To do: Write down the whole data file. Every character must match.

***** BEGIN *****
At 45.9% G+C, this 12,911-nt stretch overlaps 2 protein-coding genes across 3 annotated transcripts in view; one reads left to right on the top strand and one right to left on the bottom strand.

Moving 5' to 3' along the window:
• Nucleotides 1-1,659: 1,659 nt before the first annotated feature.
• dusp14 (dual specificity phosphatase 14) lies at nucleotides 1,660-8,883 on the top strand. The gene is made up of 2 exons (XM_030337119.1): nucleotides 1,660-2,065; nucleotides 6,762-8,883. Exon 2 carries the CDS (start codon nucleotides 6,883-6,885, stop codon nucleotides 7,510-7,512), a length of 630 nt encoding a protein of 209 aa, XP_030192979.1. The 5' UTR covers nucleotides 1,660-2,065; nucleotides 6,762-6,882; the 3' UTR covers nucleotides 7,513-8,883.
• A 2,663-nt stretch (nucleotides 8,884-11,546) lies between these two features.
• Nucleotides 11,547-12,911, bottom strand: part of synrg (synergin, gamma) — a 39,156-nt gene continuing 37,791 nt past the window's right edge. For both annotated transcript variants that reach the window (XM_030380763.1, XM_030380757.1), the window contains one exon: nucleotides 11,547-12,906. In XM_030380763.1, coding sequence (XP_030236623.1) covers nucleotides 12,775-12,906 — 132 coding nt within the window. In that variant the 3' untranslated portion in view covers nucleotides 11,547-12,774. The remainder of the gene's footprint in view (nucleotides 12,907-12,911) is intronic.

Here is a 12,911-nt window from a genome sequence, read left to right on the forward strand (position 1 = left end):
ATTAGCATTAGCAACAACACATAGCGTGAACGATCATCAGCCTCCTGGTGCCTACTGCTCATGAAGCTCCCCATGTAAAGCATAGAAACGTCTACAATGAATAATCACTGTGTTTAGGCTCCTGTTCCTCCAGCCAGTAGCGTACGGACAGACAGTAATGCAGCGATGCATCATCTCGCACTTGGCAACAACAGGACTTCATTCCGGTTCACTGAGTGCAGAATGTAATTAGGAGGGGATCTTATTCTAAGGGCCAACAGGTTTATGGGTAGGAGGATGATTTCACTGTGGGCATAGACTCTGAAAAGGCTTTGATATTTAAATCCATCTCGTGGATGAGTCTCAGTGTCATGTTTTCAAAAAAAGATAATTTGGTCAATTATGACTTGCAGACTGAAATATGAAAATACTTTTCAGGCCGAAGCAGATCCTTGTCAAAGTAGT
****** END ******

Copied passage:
At 45.9% G+C, this 12,911-nt stretch overlaps 2 protein-coding genes across 3 annotated transcripts in view; one reads left to right on the top strand and one right to left on the bottom strand.

Moving 5' to 3' along the window:
• Nucleotides 1-1,659: 1,659 nt before the first annotated feature.
• dusp14 (dual specificity phosphatase 14) lies at nucleotides 1,660-8,883 on the top strand. The gene is made up of 2 exons (XM_030337119.1): nucleotides 1,660-2,065; nucleotides 6,762-8,883. Exon 2 carries the CDS (start codon nucleotides 6,883-6,885, stop codon nucleotides 7,510-7,512), a length of 630 nt encoding a protein of 209 aa, XP_030192979.1. The 5' UTR covers nucleotides 1,660-2,065; nucleotides 6,762-6,882; the 3' UTR covers nucleotides 7,513-8,883.
• A 2,663-nt stretch (nucleotides 8,884-11,546) lies between these two features.
• Nucleotides 11,547-12,911, bottom strand: part of synrg (synergin, gamma) — a 39,156-nt gene continuing 37,791 nt past the window's right edge. For both annotated transcript variants that reach the window (XM_030380763.1, XM_030380757.1), the window contains one exon: nucleotides 11,547-12,906. In XM_030380763.1, coding sequence (XP_030236623.1) covers nucleotides 12,775-12,906 — 132 coding nt within the window. In that variant the 3' untranslated portion in view covers nucleotides 11,547-12,774. The remainder of the gene's footprint in view (nucleotides 12,907-12,911) is intronic.

Here is a 12,911-nt window from a genome sequence, read left to right on the forward strand (position 1 = left end):
ATTAGCATTAGCAACAACACATAGCGTGAACGATCATCAGCCTCCTGGTGCCTACTGCTCATGAAGCTCCCCATGTAAAGCATAGAAACGTCTACAATGAATAATCACTGTGTTTAGGCTCCTGTTCCTCCAGCCAGTAGCGTACGGACAGACAGTAATGCAGCGATGCATCATCTCGCACTTGGCAACAACAGGACTTCATTCCGGTTCACTGAGTGCAGAATGTAATTAGGAGGGGATCTTATTCTAAGGGCCAACAGGTTTATGGGTAGGAGGATGATTTCACTGTGGGCATAGACTCTGAAAAGGCTTTGATATTTAAATCCATCTCGTGGATGAGTCTCAGTGTCATGTTTTCAAAAAAAGATAATTTGGTCAATTATGACTTGCAGACTGAAATATGAAAATACTTTTCAGGCCGAAGCAGATCCTTGTCAAAGTAGT